Health Insurers Use Subrogation to Wrest Damage Awards from Victims of Negligence
Let’s suppose that you, a consumer with health insurance from a private insurance company, have the bad fortune to suffer a serious injury in, say, a car crash caused by a careless driver. The health insurance carrier pays for some or all of your health care expenses, as called for by the policy. Since you were harmed by the negligence of the other driver, you wind up going to court against the driver who caused your injury, and maybe that driver’s auto insurance company.
You make your case, and ultimately receive a settlement or a court award for your economic injuries (such as lost earnings and out-of-pocket medical and legal expenses), and for your non-economic injuries (such as pain and suffering). But before you, the badly injured accident victim, can receive and use those funds, you watch your health insurance carrier claim some or all of the court award, under the legal doctrine of “subrogation.”
If you hunt through the small print of your private health insurance policy, you’re very likely to find strong right of subrogation provisions, which essentially allow the insurance carrier to recover all outlays it has made on your behalf, taking it from the court award or settlement you’ve won. Even though little-known to the public at large, subrogation is a long-standing insurance industry practice.
But wait a minute, you might well say. After all those years during which I’ve paid hefty premiums for my health insurance coverage, how does the insurance company get to take for itself some or all of my court-approved award as compensation for my injuries? If the insurance carrier gets to help itself to what my lawyer and I managed to win, in the name of recouping its outlays on my care, exactly what did I make all those health insurance premium payments for?
You might even view this as being victimized a second time — first by a careless driver, and now by your insurance carrier, which swoops in when the case is over, to grab what it can. Then ask yourself: Where would this leave me if I had been so seriously injured I would need life-long care, just as my insurer makes off with funds I’d need for that care?
It is especially in catastrophic personal injury cases that insurer subrogation has drawn the sharpest criticism. Insurance groups argue letting insurers extract from court awards or settlements the value of the benefits they’ve paid for an injured customer is equitable, by preventing the injured person from recovering twice for the same injury. What this overlooks, however, is the very real possibility the injured person doesn’t achieve even full compensation even once, much less twice.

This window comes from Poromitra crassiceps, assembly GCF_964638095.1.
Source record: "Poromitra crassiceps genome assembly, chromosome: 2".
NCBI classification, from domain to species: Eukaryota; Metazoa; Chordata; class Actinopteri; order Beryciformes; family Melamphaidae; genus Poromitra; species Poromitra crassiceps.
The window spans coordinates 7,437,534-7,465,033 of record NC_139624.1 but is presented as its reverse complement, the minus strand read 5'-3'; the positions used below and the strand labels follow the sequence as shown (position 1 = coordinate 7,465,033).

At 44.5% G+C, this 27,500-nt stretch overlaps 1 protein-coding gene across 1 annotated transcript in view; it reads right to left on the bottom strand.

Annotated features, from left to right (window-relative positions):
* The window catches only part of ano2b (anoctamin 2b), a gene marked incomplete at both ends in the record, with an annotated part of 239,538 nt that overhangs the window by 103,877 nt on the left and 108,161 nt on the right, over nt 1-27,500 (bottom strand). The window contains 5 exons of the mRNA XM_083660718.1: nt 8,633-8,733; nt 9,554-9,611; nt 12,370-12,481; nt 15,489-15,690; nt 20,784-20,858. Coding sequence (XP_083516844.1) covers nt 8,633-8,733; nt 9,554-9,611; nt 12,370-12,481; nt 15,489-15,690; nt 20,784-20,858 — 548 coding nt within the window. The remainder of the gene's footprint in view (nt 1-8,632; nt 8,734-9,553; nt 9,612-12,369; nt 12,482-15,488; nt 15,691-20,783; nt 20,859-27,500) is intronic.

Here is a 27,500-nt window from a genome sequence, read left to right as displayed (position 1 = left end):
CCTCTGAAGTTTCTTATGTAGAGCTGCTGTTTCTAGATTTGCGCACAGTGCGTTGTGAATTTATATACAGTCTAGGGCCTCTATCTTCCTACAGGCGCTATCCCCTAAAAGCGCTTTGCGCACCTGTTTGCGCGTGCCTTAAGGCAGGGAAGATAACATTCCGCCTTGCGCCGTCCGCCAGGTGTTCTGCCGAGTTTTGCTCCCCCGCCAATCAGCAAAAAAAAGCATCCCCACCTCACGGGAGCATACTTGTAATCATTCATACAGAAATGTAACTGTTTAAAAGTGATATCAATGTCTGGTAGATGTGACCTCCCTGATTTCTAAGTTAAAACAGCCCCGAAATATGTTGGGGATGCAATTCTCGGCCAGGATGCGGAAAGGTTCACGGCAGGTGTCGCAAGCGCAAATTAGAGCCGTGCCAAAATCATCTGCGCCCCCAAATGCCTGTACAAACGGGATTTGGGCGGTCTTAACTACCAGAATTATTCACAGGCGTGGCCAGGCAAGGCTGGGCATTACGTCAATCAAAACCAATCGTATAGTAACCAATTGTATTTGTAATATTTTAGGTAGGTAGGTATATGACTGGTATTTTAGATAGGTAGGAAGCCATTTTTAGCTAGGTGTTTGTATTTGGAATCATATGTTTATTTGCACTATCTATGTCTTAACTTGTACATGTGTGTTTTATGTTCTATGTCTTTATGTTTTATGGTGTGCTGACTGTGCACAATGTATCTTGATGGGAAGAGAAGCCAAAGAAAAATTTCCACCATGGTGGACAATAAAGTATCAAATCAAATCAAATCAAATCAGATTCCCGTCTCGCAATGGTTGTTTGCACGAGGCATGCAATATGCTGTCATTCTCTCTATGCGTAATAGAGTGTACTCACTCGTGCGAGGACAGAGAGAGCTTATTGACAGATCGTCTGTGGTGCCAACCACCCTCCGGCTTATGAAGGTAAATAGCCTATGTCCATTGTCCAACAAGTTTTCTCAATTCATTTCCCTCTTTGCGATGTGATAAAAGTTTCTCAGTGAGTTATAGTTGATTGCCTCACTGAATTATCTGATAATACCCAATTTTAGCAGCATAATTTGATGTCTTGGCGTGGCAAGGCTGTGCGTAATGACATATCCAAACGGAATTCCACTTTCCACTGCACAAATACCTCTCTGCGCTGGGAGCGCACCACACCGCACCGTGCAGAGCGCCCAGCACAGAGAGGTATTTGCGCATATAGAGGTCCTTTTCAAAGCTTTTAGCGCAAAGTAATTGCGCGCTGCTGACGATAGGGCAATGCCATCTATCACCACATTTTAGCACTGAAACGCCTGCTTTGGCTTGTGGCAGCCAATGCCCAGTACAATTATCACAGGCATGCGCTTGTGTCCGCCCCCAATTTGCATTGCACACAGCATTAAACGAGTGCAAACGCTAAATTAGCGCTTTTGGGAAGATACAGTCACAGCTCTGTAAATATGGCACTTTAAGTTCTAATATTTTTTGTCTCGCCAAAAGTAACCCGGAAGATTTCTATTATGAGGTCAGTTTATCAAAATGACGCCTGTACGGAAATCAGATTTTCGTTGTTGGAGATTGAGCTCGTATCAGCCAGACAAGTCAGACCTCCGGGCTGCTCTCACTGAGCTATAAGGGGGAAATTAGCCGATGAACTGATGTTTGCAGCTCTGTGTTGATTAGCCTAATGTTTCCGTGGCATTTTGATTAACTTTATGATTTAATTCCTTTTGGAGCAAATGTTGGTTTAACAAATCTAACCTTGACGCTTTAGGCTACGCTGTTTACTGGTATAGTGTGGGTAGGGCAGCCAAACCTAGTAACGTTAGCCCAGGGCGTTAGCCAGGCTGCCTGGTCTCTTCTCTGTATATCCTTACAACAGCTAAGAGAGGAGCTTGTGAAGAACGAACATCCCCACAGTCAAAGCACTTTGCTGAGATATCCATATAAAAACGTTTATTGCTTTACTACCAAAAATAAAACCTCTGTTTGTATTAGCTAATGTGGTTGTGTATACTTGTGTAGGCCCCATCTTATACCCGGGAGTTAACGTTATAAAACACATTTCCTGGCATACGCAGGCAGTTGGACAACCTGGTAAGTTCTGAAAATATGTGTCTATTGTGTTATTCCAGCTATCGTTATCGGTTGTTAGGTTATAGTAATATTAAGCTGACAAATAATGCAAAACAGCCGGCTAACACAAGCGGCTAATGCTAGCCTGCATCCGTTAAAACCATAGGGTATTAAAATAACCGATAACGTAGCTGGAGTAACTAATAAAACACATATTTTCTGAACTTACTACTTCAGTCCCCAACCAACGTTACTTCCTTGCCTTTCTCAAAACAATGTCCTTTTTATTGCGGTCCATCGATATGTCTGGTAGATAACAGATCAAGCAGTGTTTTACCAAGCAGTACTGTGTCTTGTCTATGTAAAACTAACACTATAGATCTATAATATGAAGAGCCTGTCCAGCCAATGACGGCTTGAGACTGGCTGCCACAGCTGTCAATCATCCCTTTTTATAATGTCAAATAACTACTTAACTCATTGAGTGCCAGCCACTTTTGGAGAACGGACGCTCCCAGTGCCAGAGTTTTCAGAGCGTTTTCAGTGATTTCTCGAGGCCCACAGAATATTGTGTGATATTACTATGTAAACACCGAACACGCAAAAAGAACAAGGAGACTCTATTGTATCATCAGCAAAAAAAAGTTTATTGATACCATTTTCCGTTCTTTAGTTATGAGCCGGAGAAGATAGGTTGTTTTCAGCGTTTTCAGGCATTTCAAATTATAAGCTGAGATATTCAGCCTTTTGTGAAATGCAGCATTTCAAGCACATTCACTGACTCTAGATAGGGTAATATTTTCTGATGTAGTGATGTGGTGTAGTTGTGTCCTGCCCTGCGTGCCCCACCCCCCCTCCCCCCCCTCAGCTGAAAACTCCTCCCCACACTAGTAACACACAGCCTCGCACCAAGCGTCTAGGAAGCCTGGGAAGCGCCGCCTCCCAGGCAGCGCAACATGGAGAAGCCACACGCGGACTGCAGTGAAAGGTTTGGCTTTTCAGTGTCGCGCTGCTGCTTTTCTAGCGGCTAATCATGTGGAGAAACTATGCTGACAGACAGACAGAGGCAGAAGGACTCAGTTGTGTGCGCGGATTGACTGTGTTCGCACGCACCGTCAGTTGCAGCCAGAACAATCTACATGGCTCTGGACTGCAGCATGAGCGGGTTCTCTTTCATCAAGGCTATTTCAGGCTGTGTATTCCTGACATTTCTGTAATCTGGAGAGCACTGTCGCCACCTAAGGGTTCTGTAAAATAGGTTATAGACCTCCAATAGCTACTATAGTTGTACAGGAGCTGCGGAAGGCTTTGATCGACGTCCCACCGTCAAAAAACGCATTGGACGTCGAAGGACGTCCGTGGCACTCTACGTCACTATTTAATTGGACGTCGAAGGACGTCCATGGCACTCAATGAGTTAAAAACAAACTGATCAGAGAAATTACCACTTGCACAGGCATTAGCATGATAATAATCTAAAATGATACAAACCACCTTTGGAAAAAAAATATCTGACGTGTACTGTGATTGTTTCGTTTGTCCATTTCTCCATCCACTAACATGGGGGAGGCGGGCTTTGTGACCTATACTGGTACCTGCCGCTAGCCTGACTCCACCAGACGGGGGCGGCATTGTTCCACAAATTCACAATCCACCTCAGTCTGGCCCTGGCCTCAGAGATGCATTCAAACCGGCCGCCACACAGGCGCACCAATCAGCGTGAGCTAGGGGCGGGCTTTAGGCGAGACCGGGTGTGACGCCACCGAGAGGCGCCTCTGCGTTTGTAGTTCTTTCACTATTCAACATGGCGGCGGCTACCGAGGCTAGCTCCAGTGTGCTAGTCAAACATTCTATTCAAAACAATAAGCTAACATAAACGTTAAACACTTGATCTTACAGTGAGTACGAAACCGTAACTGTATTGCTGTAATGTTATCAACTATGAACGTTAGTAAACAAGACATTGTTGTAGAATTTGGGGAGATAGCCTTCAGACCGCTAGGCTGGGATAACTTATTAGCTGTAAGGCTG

For example, coverage limits may mean the health benefits paid by the insurer fall short of bringing the full treatment needed for the insured’s extensive injuries; court awards may similarly be inadequate, if the negligent party has little or no insurance or assets. In these cases, subrogation drains away even an inadequate settlement or court award, handing it to the insurer who has, after all, been paid to provide the benefits for which it now takes repayment. So subrogation acts to let the insurer pass on to its customers the risks it’s been paid to cover. Adding insult to catastrophic injury, some subrogating insurers have been found to lay claim to greater sums than they actually expended – in essence, bolstering their bottom lines at the expense of their badly hurt customers.
With our firm, we make sure that our clients’ subrogation debts are minimized, and that our clients’ financial recoveries are maximized to the full extent possible. We don’t simply walk away or stop working once a case has been settled. Rather, once a case settles, we will work closely with your health insurance carrier, whether it is a private health insurance company, Medicaid, or Medicare, to make sure that you will be the one who is provided with just compensation, and that no one else receives a windfall at your expense. If your health insurance carrier oversteps its authority, we will be prepared to go to court against them even after we settle your underlying negligence case.
If you, or a member of your family, has been injured through the negligence of someone else, or are concerned about possible insurance claims on a settlement or court award you have received, feel free to consult us for advice or assistance.